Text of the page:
BP’s Upstream segment reported an underlying pre tax replacement cost profit of US$0.5 billion for the quarter, compared with US$0.6 billion in the first quarter and US$4.7 billion in 2Q14. Compared with a year earlier, the result was mainly affected by lower oil and gas prices. The result also included around US$600 million of exploration write offs and other costs related to BP’s activities in Libya, primarily due to circumstances in the country.
Overall reported oil and gas production, including Russia, was 3.1 million boe/d. Excluding Russia, reported production of 2.1 million boe/d was approximately the same as 2Q14 and underlying production was 1.7% lower, mainly due to increased turnaround activity, partly offset by the ramp up of production from projects that started up in 2014.
BP reported underlying pre tax replacement cost profit for the Downstream segment of US$1.9 billion, compared with US$2.2 billion in the first quarter and US$0.7 billion in 2Q14. Compared to last year, the result was driven by good refining performance and capture of improved margins, a higher contribution from supply and trading and stronger earnings from both the lubricants and petrochemicals businesses.
Estimated underlying net income from Rosneft was US$510 million, compared with US$1 billion in 2Q14, primarily due to the movement in oil prices. At the Rosneft annual meeting in June Bob Dudley and Guillermo Quintero, a BP regional president, were elected to the Rosneft board. In July BP received its share of Rosneft’s annual dividend, US$271 million after tax.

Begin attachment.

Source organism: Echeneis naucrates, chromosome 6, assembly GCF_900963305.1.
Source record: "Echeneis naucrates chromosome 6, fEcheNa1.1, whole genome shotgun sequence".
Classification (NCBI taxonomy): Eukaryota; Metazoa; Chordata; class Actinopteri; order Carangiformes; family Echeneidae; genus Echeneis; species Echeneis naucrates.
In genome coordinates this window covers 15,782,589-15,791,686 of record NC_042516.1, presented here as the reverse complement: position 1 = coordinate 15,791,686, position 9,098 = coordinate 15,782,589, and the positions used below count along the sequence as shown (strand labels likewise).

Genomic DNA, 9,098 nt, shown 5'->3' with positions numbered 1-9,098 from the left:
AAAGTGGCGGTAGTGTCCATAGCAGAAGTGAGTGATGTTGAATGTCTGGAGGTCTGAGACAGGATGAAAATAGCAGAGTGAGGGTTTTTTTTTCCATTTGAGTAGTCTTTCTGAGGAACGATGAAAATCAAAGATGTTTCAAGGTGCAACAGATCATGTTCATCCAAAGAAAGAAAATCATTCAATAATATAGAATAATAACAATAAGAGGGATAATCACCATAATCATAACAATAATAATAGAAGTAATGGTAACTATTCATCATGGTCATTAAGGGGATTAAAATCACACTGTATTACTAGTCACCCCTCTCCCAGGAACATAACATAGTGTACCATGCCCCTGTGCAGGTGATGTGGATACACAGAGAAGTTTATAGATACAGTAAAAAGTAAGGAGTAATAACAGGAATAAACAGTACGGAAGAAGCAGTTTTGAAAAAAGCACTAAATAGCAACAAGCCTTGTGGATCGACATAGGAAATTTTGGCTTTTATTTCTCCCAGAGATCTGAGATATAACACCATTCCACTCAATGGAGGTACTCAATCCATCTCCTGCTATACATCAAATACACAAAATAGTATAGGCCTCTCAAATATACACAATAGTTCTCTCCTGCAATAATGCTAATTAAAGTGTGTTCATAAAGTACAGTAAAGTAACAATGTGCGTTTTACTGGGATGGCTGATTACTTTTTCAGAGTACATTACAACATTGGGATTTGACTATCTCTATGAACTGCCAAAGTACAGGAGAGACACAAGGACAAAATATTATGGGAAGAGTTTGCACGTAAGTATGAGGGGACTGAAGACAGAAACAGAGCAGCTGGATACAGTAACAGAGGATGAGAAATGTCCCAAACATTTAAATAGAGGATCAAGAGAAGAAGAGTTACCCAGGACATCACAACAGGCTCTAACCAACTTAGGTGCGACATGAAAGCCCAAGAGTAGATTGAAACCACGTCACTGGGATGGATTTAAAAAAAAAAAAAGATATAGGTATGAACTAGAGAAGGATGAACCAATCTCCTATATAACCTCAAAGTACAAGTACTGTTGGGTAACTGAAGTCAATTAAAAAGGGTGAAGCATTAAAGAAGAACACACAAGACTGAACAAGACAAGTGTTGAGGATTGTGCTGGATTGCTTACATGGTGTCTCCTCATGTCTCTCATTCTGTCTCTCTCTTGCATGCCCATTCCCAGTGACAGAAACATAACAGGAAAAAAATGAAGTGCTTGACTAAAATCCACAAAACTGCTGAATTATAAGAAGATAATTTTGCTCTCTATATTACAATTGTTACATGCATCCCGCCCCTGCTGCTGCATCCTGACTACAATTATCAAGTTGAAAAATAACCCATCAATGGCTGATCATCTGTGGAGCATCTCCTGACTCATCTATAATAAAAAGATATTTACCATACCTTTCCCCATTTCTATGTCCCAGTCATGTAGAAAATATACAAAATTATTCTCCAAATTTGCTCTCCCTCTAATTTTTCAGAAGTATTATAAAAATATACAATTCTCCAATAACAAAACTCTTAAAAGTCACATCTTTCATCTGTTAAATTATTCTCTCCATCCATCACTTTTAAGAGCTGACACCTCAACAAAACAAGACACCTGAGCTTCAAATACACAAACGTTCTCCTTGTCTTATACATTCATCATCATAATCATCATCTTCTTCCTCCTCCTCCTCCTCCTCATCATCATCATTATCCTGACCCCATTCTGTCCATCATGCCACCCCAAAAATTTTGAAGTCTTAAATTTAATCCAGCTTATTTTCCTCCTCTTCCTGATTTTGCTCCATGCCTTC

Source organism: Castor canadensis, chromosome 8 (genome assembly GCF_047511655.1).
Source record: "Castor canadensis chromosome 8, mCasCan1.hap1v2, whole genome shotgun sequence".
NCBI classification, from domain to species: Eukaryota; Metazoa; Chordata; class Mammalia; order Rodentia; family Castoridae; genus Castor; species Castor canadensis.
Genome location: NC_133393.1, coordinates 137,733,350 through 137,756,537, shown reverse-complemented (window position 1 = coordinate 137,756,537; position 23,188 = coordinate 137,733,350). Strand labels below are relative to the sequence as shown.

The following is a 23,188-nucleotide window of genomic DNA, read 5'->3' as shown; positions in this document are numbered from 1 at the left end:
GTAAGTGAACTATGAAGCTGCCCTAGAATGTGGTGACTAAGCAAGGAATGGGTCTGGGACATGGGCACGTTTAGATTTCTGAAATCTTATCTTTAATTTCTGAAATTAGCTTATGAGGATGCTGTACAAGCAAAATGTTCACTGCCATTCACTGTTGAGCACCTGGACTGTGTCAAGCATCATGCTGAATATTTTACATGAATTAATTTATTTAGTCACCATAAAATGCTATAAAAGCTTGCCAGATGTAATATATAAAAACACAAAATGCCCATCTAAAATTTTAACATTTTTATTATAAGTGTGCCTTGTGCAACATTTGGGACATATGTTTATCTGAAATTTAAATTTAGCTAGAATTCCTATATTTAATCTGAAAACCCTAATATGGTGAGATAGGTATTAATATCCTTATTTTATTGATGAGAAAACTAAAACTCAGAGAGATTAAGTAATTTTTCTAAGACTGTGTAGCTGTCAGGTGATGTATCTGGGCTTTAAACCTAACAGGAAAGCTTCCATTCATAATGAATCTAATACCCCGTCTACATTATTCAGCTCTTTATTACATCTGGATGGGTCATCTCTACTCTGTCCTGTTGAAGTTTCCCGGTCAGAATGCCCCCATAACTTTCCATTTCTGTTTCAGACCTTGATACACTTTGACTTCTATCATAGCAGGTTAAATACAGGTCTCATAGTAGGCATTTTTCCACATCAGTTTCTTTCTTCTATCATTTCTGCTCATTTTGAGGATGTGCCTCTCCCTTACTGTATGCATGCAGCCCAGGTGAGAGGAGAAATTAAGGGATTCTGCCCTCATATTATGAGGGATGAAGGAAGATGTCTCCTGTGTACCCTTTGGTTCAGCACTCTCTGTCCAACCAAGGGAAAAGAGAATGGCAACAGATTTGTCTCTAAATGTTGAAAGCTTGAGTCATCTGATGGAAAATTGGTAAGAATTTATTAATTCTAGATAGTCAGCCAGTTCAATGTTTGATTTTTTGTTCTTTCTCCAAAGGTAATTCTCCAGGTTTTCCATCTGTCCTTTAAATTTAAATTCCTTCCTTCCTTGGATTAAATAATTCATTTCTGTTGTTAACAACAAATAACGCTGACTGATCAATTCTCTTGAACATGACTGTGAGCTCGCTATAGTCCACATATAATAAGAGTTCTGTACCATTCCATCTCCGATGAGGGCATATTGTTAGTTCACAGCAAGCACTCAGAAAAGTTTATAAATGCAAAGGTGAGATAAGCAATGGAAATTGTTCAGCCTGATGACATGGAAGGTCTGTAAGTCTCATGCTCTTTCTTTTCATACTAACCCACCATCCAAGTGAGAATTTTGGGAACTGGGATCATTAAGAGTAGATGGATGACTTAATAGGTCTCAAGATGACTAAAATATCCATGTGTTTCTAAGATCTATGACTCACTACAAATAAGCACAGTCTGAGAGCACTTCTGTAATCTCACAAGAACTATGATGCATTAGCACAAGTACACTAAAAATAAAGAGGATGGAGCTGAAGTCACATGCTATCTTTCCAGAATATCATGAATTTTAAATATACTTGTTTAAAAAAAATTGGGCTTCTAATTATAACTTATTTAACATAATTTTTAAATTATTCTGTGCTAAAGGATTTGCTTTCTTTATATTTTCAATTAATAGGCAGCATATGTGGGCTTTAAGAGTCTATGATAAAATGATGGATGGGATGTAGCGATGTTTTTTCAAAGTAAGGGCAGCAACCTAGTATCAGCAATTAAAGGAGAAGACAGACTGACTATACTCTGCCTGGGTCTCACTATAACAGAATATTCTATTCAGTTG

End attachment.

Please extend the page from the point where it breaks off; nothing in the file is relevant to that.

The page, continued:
The Greater Plutonio Phase III project offshore Angola has begun production. This is BP’s second major upstream project start up in 2015 and another two are expected before year end.
In June, BP signed agreements to purchase a 20% interest in Rosneft’s Taas subsidiary in Eastern Siberia and also agreed with Rosneft three areas of mutual interest in Eastern and Western Siberia for exploration. BP also announced plans to reorganise and simplify its German refining joint venture with Rosneft.Elsewhere in the Downstream segment, refining activity ceased at the Bulwer refinery in Australia in the second quarter and BP’s new technology advantaged purified terephthalic acid plant at Zhuhai in China is now fully commissioned and operational.
In the quarter BP took a charge of US$10.8 billion in total related to the Gulf of Mexico oil spill, including US$9.8 billion associated with the government settlements as well as charges for further business economic loss claims and other ongoing costs. The total cumulative pre tax charge for the incident is now US$54.6 billion.
Following the agreements in principle announced on 2 July, BP has now advised the Court that it is satisfied with and has accepted releases received from the vast majority of local government entities. Accordingly, on 27 July, the District Court ordered BP to commence processing payments required under the releases and that such payments be made within 30 days of the Court's order. As part of the agreements in principle, BP agreed to pay up to US$1 billion to resolve claims made by local government entities.
Adapted from press release by Rosalie Starling